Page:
“Well, he did it, so it can’t be that bad,” said the Icelandic waiting his turn to cross a plastic tarp for the first time.

Okay, so maybe he didn’t say that exactly. But new study results from Danish researchers suggest that horses watching another horse perform a scary task end up being less spooked about that task when it’s their turn to do it. And that, they said, can be a great improvement for equine welfare as well as horse and human safety.

“Using experienced or older horses when training a younger or naive horse is a technique that’s been used for several years, but there’s never been evidence that it actually works in frightening situations, until now,” said Maria Vilain Rørvang, a PhD fellow in the Aarhus University Department of Animal Science, in Tjele.

What “works,” however, is not actual learning, Rørvang said. Her research indicates that horses learn to cross a plastic tarp just as fast whether they’ve observed a demonstrator do it first or not.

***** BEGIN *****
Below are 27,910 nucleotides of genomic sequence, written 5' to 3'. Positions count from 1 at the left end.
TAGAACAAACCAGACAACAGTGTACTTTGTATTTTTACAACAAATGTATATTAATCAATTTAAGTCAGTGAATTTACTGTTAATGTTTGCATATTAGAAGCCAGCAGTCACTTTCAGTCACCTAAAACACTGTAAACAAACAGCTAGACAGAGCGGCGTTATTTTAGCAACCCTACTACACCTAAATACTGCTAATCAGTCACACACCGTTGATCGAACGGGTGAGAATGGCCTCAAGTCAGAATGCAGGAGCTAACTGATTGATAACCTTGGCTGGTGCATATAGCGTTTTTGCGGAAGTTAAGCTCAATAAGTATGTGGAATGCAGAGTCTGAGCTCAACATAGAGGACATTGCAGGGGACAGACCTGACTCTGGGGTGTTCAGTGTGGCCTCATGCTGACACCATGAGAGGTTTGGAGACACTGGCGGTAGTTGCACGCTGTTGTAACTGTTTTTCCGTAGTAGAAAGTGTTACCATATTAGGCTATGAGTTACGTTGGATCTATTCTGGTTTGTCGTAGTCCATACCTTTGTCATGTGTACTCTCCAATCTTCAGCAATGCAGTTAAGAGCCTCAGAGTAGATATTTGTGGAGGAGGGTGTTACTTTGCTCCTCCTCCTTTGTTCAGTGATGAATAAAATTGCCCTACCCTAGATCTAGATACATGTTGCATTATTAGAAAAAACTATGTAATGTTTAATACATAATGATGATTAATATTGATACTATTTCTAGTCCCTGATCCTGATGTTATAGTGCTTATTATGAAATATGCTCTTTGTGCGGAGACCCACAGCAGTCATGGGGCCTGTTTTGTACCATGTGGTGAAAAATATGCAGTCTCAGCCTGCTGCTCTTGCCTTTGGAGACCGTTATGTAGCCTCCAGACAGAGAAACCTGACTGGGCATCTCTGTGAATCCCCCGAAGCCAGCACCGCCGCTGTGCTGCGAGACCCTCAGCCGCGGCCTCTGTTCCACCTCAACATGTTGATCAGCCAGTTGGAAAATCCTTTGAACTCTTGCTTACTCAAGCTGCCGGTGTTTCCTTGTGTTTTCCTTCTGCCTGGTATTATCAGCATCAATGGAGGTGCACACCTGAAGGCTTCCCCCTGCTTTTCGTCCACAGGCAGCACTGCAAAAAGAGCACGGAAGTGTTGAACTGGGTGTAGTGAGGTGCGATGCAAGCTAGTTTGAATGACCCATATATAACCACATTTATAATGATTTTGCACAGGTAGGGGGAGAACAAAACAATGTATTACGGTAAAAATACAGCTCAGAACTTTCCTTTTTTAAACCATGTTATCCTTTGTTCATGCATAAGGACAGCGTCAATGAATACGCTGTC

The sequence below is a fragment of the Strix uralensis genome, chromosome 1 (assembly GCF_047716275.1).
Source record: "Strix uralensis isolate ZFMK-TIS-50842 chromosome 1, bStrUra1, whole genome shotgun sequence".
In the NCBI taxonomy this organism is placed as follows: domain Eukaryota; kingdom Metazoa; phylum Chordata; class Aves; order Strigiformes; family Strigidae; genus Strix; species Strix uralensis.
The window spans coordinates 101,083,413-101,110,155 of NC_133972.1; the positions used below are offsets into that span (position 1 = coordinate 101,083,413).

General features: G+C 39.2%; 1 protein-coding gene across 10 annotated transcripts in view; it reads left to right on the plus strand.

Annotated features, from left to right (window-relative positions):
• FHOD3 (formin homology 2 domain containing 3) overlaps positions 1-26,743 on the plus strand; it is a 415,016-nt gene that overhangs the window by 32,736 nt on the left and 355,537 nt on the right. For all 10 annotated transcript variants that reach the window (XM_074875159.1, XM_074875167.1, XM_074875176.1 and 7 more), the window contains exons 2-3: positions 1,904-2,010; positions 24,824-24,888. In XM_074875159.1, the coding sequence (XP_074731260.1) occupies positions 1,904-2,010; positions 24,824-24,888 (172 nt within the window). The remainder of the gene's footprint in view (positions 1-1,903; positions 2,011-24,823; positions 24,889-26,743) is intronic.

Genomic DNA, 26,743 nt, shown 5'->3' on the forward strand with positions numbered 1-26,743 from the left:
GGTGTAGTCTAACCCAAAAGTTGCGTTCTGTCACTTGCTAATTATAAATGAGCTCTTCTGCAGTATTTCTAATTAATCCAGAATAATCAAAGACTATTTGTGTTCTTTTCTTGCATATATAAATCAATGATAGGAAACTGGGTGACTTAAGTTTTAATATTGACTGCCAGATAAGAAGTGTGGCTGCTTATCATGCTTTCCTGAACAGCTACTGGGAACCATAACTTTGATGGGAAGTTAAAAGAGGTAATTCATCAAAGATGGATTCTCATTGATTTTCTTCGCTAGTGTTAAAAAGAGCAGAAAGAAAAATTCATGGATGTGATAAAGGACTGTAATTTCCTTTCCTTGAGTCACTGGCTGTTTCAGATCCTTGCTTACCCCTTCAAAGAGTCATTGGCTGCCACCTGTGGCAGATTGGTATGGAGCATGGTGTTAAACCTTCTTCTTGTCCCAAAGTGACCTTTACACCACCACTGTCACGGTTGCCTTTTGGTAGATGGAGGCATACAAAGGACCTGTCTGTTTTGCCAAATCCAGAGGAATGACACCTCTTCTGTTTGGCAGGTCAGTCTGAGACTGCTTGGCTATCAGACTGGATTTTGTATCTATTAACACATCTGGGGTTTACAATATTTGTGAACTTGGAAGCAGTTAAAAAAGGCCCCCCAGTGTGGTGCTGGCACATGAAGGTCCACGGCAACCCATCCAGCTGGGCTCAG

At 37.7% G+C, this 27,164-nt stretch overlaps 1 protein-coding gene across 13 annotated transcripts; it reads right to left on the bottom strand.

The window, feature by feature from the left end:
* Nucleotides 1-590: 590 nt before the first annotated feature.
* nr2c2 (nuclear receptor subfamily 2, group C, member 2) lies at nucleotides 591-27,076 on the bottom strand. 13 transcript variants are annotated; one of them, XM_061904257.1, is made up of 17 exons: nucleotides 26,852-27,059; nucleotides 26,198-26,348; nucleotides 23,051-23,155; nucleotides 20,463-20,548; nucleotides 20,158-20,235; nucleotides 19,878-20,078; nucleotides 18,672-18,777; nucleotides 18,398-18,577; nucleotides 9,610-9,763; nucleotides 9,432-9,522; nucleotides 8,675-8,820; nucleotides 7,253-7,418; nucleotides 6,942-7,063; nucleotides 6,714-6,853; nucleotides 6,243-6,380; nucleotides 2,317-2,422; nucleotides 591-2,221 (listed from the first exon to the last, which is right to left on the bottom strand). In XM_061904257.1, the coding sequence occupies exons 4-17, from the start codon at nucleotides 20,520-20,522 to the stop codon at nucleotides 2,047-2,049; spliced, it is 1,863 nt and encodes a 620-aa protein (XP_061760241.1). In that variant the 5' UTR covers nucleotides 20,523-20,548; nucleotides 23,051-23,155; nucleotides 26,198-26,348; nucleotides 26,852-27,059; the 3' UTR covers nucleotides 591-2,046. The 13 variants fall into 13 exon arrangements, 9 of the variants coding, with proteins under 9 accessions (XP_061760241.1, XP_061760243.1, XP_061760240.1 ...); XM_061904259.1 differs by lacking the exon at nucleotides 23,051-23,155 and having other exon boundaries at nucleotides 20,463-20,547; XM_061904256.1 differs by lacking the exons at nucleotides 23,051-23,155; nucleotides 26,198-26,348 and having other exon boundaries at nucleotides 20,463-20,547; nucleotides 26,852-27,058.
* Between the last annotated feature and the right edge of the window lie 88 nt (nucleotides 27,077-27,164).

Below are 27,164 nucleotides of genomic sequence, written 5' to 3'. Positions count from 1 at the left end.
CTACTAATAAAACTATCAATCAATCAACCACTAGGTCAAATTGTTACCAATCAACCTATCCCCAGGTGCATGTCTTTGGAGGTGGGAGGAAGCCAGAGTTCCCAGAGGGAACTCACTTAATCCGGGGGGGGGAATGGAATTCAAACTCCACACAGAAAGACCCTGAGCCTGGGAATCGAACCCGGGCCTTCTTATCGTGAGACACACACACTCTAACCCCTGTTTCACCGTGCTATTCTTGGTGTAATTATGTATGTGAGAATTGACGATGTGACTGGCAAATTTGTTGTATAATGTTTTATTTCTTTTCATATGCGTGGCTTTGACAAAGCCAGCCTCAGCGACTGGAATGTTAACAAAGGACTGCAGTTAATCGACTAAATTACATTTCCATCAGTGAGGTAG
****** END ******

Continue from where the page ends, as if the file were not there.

The advantage of the demonstrator, she said, is the calming effect. “By observing an already habituated horse completing a fearful task, these horses were less frightened when doing so themselves,” said Rørvang. “This means that horses can actually habituate to frightening situations by watching another calm horse.”

When horses learn to perform a new behavior or a novel task by watching other horses (which is not the case here), it’s called “social learning.” What’s happening in this case is called “social facilit